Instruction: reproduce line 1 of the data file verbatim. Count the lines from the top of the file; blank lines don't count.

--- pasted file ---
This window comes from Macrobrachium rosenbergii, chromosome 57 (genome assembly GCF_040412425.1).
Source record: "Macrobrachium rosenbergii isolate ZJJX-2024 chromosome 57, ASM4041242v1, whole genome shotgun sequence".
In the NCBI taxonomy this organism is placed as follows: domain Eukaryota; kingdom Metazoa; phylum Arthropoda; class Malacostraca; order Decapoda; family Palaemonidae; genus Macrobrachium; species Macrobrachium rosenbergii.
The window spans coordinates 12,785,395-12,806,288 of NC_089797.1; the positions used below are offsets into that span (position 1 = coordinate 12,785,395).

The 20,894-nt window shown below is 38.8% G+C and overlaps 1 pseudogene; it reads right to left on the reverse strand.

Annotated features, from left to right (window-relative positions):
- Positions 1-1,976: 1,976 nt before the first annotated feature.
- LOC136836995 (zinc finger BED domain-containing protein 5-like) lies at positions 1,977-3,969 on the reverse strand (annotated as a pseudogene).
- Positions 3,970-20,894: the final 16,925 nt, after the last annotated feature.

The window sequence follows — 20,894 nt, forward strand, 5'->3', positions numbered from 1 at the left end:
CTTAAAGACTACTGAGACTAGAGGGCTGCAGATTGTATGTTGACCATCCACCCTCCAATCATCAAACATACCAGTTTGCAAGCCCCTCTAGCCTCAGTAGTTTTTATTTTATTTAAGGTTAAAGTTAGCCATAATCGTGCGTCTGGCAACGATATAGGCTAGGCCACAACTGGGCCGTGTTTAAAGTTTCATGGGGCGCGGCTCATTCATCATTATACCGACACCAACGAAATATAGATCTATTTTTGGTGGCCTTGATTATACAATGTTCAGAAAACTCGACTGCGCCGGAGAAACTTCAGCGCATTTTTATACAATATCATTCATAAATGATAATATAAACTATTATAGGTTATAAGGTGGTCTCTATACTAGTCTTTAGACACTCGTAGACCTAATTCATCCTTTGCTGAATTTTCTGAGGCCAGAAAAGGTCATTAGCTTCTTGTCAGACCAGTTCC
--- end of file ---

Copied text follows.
This window comes from Macrobrachium rosenbergii, chromosome 57 (genome assembly GCF_040412425.1).